Longfellow was writing in a time of war fever. The "War Between the States" (as my 1940s Georgia teacher would most certainly have called it) began on April 12, 1861.
In his poem, Longfellow was celebrating the courage of Paul Revere (above, in a modern illustration), an early American revolutionary who alerted his fellow citizens that the British were coming. Revere carried the message for the farmers and merchants that they must to be ready for the attack.
Reinhold Niebuhr is a theologian whose work helped shape President Obama's keen sense of the ambiguity of political power, before and after change. As I noted in a previous posting, Niebuhr made an important point that applies to leaders who are called to employ coercion in the course of their duties.
Niebuhr wrote in Moral Man and Immoral Society that "moral reason must learn how to make coercion its ally without running the risk of a Pyrrhic victory in which the ally exploits and negates the triumph."
When Barack Obama was elected president in 2008, he inherited a war machine President George W. Bush had assembled in response to attacks on this nation on September 11, 2001. It was a machine barreling down history's highway powered by fear, patriotism, revenge, and a genuine need to protect the American people.
It was not a machine easily slowed down nor turned around.
In his new book, The Way of the Knife, Mark Mazzetti writes that the special prison in Cuba is entirely the creation of this nation's post 9/11 war fever. Mazzetti gives credit for Guantanamo to former CIA official Jose Rodriguez, director of the Bush administration's Counterterrorism Center from 2002 to 2004.
George Tenet was CIA director in that same period. Tenet held daily 5 p.m. meetings in his office where senior CIA officials "received daily battlefield updates about operations in Afghanistan and elsewhere." Mazzetti writes:
"It was during one of those sessions that Rodriguez made an offhand suggestion that would lead to one of the most fateful decisions of the Bush Administration."
The discussion on that occasion centered on how the American military should deal with the Taliban fighters "American troops and CIA officers were picking up in Afghanistan" where they could be held "over the long term."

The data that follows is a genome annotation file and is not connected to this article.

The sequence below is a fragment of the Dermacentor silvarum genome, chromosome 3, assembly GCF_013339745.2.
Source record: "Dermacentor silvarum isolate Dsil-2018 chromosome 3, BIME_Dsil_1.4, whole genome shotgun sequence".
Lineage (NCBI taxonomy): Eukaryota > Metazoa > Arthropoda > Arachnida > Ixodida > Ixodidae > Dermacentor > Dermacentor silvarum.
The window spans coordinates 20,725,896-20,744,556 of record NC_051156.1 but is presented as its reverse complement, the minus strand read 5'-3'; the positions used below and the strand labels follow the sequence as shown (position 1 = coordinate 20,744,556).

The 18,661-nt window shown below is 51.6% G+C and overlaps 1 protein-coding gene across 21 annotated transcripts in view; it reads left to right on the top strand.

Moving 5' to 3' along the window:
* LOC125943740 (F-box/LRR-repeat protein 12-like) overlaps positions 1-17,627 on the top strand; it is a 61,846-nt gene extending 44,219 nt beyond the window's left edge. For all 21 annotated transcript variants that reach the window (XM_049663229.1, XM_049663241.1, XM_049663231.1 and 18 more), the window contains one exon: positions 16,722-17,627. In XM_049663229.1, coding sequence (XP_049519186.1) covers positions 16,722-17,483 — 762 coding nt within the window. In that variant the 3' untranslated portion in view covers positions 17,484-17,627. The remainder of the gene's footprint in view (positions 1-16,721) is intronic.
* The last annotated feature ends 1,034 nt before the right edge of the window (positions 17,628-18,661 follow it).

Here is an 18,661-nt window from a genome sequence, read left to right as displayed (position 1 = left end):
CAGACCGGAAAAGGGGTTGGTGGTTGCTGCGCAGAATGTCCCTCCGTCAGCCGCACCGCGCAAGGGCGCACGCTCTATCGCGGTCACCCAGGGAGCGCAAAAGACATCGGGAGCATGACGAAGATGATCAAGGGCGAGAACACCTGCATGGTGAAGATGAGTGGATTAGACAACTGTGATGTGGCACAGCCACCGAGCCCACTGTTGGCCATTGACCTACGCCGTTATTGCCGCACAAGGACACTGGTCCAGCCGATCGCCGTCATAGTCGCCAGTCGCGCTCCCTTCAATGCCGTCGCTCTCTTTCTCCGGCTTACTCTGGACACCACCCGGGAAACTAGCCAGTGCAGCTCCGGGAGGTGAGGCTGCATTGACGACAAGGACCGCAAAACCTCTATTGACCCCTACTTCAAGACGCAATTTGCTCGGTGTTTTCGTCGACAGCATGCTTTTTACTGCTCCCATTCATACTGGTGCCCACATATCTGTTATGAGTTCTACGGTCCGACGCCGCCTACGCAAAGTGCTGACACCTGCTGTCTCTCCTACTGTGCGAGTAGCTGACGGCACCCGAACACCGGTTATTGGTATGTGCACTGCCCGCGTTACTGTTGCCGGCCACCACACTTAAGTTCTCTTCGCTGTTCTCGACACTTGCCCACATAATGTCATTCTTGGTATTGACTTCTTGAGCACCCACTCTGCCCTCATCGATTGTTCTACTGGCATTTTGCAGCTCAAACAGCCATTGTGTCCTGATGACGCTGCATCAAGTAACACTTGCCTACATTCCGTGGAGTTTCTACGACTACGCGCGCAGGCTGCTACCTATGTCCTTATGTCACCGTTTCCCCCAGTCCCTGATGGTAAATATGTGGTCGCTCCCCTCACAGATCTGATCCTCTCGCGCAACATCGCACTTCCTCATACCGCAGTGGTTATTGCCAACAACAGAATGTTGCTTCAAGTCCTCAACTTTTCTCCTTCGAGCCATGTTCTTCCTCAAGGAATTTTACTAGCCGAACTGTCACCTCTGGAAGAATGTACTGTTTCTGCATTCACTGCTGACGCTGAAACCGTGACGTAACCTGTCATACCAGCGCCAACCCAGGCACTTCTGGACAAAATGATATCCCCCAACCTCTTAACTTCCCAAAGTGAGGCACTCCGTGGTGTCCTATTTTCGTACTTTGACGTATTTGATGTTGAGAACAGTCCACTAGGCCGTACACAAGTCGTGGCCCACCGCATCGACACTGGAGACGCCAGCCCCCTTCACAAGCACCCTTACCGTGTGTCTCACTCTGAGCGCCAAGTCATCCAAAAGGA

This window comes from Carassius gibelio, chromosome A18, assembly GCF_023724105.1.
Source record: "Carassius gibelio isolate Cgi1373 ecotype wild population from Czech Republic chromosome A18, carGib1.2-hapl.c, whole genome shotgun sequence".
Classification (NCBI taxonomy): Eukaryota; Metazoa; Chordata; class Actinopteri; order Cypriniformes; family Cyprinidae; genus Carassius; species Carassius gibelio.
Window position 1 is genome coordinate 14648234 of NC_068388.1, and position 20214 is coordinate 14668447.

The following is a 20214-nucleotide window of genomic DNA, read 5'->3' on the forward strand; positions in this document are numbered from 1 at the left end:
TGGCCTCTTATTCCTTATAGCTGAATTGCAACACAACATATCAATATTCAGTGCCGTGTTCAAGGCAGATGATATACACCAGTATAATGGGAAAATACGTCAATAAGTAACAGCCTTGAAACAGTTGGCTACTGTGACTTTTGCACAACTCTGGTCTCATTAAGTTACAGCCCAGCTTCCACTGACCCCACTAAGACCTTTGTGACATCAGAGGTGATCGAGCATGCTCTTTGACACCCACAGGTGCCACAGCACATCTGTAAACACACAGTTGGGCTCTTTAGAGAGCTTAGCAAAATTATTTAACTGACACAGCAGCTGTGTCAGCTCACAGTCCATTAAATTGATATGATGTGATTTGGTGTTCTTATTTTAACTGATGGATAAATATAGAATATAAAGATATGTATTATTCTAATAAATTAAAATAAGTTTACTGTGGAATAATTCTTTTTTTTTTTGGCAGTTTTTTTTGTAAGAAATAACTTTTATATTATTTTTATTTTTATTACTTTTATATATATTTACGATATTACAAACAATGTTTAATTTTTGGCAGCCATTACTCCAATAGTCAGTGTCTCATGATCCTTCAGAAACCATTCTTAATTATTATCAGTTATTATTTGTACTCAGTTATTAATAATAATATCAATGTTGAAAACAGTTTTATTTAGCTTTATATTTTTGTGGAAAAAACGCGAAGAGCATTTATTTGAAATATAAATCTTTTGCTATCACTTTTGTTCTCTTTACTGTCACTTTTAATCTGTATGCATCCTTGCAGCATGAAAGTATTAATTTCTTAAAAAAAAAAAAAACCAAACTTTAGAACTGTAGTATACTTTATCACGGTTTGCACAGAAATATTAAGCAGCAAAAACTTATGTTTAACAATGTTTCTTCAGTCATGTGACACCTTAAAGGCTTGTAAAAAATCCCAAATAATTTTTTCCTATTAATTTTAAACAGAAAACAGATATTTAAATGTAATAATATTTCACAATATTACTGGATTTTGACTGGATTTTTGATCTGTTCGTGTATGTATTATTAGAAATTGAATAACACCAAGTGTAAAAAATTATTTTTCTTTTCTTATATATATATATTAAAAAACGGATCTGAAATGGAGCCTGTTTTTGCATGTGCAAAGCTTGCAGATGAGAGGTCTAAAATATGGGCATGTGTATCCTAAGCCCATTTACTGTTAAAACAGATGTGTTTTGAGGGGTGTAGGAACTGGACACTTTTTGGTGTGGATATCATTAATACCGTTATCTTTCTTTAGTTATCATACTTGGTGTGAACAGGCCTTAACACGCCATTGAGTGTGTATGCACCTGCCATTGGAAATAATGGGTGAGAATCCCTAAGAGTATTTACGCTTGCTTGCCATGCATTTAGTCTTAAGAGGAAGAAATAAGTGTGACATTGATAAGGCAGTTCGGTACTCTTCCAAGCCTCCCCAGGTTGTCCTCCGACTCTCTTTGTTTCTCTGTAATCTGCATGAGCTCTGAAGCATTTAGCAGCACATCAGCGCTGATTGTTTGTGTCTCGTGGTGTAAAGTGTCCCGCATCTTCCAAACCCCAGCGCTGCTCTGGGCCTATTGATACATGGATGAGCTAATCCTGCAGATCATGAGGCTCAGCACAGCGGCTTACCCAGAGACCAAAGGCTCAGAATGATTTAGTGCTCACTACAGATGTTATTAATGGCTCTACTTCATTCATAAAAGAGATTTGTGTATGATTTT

Various suggestions from officers were offered, including "the Ushuaia prison, on Argentina's Tierra del Fuego, a desolate facility at the bottom of the world. Another suggested the Corn Island, two tiny specks in the Caribbean Sea off the Nicaraguan coast. But all of these suggestions were dismissed as unrealistic options. Finally Rodriguez offered up an idea, almost in jest, 'well, we could put them at Guantanamo Bay', he said."
This evoked laughter around the table as US CIA officials thought "how much it would anger Fidel Castro if the United States were to jail prisoners of its new war on the American military base in Cuba."
After more discussion, the idea of Guantanamo gained support:
"It was an American facility and the fate of the prison would not be jeopardized there as it could be in another country if the government changed leadership and decided to kick the American prisoners out. And the CIA officers figured a prison at Guantanamo Bay would be outside the jurisdiction of American courts. A perfect location, it seemed.
"Cuba became the top recommendation for the new American prison, and soon enough the agency would build its own secret jail in one corner of the Guantanamo Bay prison complex. A maximum security facility, it was dubbed Strawberry Fields by CIA officials because the prisoner presumably would be there, as the Beatles sang, 'forever'".
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